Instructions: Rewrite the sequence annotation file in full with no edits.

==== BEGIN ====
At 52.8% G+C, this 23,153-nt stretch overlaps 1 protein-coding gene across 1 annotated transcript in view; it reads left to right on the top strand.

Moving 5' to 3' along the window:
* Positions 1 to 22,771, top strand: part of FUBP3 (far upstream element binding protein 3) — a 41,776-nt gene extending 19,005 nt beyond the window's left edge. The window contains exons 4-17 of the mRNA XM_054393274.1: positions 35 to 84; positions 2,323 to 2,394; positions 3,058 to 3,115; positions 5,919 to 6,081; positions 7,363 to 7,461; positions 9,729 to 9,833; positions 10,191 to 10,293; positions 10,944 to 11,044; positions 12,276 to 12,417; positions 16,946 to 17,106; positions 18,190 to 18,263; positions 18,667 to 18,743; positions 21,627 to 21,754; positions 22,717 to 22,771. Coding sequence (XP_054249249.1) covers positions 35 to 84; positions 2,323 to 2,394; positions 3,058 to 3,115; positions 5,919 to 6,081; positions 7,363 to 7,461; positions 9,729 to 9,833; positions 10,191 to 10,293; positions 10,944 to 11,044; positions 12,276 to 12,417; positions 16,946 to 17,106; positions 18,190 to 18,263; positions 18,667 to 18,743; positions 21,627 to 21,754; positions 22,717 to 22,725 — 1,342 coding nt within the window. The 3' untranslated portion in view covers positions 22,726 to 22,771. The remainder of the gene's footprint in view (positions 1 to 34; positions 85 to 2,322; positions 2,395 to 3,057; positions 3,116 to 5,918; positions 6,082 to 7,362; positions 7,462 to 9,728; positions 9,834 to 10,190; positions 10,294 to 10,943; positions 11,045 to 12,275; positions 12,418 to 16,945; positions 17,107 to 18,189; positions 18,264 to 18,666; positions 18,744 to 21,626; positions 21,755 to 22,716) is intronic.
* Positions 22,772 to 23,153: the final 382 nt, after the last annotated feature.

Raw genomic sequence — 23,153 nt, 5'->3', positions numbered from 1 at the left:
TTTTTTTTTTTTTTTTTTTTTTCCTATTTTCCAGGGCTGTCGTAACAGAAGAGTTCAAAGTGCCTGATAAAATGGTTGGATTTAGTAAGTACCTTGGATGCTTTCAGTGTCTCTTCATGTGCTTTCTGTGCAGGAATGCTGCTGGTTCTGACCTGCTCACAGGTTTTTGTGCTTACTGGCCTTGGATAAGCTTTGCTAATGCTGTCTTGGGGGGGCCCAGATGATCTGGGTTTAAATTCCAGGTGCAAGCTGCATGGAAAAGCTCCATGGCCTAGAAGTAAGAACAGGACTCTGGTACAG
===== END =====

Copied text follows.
At 52.8% G+C, this 23,153-nt stretch overlaps 1 protein-coding gene across 1 annotated transcript in view; it reads left to right on the top strand.

Moving 5' to 3' along the window:
* Positions 1 to 22,771, top strand: part of FUBP3 (far upstream element binding protein 3) — a 41,776-nt gene extending 19,005 nt beyond the window's left edge. The window contains exons 4-17 of the mRNA XM_054393274.1: positions 35 to 84; positions 2,323 to 2,394; positions 3,058 to 3,115; positions 5,919 to 6,081; positions 7,363 to 7,461; positions 9,729 to 9,833; positions 10,191 to 10,293; positions 10,944 to 11,044; positions 12,276 to 12,417; positions 16,946 to 17,106; positions 18,190 to 18,263; positions 18,667 to 18,743; positions 21,627 to 21,754; positions 22,717 to 22,771. Coding sequence (XP_054249249.1) covers positions 35 to 84; positions 2,323 to 2,394; positions 3,058 to 3,115; positions 5,919 to 6,081; positions 7,363 to 7,461; positions 9,729 to 9,833; positions 10,191 to 10,293; positions 10,944 to 11,044; positions 12,276 to 12,417; positions 16,946 to 17,106; positions 18,190 to 18,263; positions 18,667 to 18,743; positions 21,627 to 21,754; positions 22,717 to 22,725 — 1,342 coding nt within the window. The 3' untranslated portion in view covers positions 22,726 to 22,771. The remainder of the gene's footprint in view (positions 1 to 34; positions 85 to 2,322; positions 2,395 to 3,057; positions 3,116 to 5,918; positions 6,082 to 7,362; positions 7,462 to 9,728; positions 9,834 to 10,190; positions 10,294 to 10,943; positions 11,045 to 12,275; positions 12,418 to 16,945; positions 17,107 to 18,189; positions 18,264 to 18,666; positions 18,744 to 21,626; positions 21,755 to 22,716) is intronic.
* Positions 22,772 to 23,153: the final 382 nt, after the last annotated feature.

Raw genomic sequence — 23,153 nt, 5'->3', positions numbered from 1 at the left:
TTTTTTTTTTTTTTTTTTTTTTCCTATTTTCCAGGGCTGTCGTAACAGAAGAGTTCAAAGTGCCTGATAAAATGGTTGGATTTAGTAAGTACCTTGGATGCTTTCAGTGTCTCTTCATGTGCTTTCTGTGCAGGAATGCTGCTGGTTCTGACCTGCTCACAGGTTTTTGTGCTTACTGGCCTTGGATAAGCTTTGCTAATGCTGTCTTGGGGGGGCCCAGATGATCTGGGTTTAAATTCCAGGTGCAAGCTGCATGGAAAAGCTCCATGGCCTAGAAGTAAGAACAGGACTCTGGTACAG